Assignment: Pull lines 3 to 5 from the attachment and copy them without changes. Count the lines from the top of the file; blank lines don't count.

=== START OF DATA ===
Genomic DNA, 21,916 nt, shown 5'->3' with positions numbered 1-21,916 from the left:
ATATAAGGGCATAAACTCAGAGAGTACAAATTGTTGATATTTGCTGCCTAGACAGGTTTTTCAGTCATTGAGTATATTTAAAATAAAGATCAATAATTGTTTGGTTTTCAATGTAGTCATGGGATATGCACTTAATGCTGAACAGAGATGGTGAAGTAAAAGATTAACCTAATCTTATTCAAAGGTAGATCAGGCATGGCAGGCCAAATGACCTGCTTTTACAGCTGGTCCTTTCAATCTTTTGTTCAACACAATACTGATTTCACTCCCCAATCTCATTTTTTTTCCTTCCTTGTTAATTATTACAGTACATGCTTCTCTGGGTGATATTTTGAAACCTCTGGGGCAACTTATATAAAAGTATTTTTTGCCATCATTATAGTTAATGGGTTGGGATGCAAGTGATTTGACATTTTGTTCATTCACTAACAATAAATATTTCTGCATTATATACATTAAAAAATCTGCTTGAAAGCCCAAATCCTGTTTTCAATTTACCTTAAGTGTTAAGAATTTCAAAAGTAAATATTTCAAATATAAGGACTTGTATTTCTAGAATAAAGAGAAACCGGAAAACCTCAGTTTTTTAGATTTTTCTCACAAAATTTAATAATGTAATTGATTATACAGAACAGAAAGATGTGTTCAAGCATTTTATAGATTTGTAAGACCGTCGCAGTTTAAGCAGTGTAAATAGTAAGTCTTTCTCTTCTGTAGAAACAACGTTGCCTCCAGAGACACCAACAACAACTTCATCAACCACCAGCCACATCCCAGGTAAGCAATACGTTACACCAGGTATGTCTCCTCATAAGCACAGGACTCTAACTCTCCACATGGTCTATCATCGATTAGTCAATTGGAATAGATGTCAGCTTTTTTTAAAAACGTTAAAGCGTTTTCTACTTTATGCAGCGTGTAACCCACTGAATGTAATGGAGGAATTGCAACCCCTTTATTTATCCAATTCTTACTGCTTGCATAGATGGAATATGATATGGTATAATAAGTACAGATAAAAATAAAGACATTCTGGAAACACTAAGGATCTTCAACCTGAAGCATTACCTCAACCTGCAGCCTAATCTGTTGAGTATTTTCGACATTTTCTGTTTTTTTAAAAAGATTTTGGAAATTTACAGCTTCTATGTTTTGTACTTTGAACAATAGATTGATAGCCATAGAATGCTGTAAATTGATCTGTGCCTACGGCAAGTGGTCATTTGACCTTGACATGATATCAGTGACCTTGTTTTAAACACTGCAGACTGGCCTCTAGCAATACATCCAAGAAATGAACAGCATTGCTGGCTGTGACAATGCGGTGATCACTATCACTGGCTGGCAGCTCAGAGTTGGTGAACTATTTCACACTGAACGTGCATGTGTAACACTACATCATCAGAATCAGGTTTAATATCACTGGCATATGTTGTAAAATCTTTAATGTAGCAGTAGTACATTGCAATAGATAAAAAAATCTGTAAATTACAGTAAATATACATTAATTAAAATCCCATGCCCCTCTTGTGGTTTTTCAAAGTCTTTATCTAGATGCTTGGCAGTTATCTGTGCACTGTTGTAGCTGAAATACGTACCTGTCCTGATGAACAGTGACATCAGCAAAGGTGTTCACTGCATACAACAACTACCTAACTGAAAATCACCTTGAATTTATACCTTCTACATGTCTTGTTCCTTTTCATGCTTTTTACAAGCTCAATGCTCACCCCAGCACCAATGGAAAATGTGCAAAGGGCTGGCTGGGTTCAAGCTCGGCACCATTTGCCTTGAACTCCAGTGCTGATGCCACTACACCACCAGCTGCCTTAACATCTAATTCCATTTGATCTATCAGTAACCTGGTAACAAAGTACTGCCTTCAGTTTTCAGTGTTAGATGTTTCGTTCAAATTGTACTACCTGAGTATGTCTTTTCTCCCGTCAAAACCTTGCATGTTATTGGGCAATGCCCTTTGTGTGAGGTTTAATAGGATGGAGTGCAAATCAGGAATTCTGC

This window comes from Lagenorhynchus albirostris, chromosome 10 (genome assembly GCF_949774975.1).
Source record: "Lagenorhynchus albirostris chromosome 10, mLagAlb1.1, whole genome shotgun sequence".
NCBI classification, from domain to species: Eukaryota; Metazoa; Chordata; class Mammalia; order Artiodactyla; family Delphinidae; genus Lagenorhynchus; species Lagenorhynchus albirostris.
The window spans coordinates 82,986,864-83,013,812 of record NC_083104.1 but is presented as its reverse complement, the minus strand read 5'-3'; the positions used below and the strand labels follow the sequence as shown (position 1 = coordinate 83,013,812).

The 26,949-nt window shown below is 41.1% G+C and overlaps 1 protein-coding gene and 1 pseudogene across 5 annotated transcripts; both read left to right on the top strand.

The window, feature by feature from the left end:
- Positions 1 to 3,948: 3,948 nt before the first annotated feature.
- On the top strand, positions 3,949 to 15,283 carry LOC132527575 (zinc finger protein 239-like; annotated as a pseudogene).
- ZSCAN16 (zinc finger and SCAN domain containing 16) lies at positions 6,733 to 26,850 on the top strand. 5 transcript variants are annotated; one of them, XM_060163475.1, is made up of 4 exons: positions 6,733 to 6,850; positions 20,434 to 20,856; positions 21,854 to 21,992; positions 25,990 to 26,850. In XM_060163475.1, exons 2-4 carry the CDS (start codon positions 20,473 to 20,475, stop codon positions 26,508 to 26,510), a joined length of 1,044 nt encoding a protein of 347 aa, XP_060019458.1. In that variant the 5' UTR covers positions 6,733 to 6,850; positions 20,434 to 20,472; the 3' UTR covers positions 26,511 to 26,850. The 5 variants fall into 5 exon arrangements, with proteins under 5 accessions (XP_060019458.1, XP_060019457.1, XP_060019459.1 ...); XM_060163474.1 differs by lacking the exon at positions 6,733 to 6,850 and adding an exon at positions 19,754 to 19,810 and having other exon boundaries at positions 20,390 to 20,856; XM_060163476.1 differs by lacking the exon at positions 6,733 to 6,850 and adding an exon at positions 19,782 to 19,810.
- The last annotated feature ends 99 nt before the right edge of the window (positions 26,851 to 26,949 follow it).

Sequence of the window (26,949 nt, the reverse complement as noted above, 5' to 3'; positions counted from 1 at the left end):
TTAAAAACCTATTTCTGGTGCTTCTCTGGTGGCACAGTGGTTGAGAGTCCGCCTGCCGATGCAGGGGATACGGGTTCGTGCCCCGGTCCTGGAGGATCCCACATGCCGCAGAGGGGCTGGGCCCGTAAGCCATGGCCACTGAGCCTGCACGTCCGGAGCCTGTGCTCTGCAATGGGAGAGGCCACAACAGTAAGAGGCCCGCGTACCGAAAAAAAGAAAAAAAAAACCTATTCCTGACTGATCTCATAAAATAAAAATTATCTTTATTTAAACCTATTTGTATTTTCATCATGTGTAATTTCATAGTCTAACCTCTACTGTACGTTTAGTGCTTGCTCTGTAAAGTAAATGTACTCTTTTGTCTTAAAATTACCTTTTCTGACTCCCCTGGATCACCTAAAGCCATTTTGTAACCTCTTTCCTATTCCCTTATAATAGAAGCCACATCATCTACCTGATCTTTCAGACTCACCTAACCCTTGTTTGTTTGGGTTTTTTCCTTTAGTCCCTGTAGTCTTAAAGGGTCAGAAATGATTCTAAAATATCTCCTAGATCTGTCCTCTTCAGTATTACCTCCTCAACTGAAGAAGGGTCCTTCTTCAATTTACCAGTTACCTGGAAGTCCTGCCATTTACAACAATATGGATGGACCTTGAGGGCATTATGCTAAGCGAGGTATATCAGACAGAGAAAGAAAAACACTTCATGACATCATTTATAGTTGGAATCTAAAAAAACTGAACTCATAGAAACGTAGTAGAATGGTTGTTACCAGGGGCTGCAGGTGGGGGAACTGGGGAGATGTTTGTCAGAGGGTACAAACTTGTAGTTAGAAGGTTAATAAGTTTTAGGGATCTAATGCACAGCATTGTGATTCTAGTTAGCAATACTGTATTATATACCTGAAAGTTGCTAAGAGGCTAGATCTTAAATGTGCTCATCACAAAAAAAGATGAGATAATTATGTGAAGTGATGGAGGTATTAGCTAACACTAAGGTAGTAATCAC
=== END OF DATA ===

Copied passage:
This window comes from Lagenorhynchus albirostris, chromosome 10 (genome assembly GCF_949774975.1).
Source record: "Lagenorhynchus albirostris chromosome 10, mLagAlb1.1, whole genome shotgun sequence".
NCBI classification, from domain to species: Eukaryota; Metazoa; Chordata; class Mammalia; order Artiodactyla; family Delphinidae; genus Lagenorhynchus; species Lagenorhynchus albirostris.